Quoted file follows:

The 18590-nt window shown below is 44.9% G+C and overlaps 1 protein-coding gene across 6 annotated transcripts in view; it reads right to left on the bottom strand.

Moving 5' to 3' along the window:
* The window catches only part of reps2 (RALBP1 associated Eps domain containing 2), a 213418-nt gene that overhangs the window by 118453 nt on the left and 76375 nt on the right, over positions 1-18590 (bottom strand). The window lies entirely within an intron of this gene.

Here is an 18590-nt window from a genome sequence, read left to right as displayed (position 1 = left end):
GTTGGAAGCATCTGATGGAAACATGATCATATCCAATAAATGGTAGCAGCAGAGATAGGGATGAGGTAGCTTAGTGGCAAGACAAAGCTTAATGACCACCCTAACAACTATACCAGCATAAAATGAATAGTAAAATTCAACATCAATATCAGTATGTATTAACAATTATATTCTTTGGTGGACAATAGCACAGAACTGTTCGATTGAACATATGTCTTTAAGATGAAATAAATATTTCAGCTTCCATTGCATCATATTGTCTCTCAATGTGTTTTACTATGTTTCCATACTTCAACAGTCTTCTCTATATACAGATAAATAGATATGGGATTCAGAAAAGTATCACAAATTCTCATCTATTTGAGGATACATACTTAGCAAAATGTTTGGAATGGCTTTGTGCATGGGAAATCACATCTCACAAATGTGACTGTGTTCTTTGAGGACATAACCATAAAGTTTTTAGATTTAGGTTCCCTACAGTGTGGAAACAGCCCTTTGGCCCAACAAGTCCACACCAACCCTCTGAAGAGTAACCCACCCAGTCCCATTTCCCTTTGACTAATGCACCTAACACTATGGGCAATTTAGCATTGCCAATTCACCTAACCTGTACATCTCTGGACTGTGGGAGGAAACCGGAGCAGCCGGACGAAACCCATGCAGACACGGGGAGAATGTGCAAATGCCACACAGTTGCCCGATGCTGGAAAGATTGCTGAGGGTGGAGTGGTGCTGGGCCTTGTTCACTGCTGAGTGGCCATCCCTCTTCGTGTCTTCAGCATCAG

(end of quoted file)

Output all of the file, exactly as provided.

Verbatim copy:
The 18590-nt window shown below is 44.9% G+C and overlaps 1 protein-coding gene across 6 annotated transcripts in view; it reads right to left on the bottom strand.

Moving 5' to 3' along the window:
* The window catches only part of reps2 (RALBP1 associated Eps domain containing 2), a 213418-nt gene that overhangs the window by 118453 nt on the left and 76375 nt on the right, over positions 1-18590 (bottom strand). The window lies entirely within an intron of this gene.

Here is an 18590-nt window from a genome sequence, read left to right as displayed (position 1 = left end):
GTTGGAAGCATCTGATGGAAACATGATCATATCCAATAAATGGTAGCAGCAGAGATAGGGATGAGGTAGCTTAGTGGCAAGACAAAGCTTAATGACCACCCTAACAACTATACCAGCATAAAATGAATAGTAAAATTCAACATCAATATCAGTATGTATTAACAATTATATTCTTTGGTGGACAATAGCACAGAACTGTTCGATTGAACATATGTCTTTAAGATGAAATAAATATTTCAGCTTCCATTGCATCATATTGTCTCTCAATGTGTTTTACTATGTTTCCATACTTCAACAGTCTTCTCTATATACAGATAAATAGATATGGGATTCAGAAAAGTATCACAAATTCTCATCTATTTGAGGATACATACTTAGCAAAATGTTTGGAATGGCTTTGTGCATGGGAAATCACATCTCACAAATGTGACTGTGTTCTTTGAGGACATAACCATAAAGTTTTTAGATTTAGGTTCCCTACAGTGTGGAAACAGCCCTTTGGCCCAACAAGTCCACACCAACCCTCTGAAGAGTAACCCACCCAGTCCCATTTCCCTTTGACTAATGCACCTAACACTATGGGCAATTTAGCATTGCCAATTCACCTAACCTGTACATCTCTGGACTGTGGGAGGAAACCGGAGCAGCCGGACGAAACCCATGCAGACACGGGGAGAATGTGCAAATGCCACACAGTTGCCCGATGCTGGAAAGATTGCTGAGGGTGGAGTGGTGCTGGGCCTTGTTCACTGCTGAGTGGCCATCCCTCTTCGTGTCTTCAGCATCAG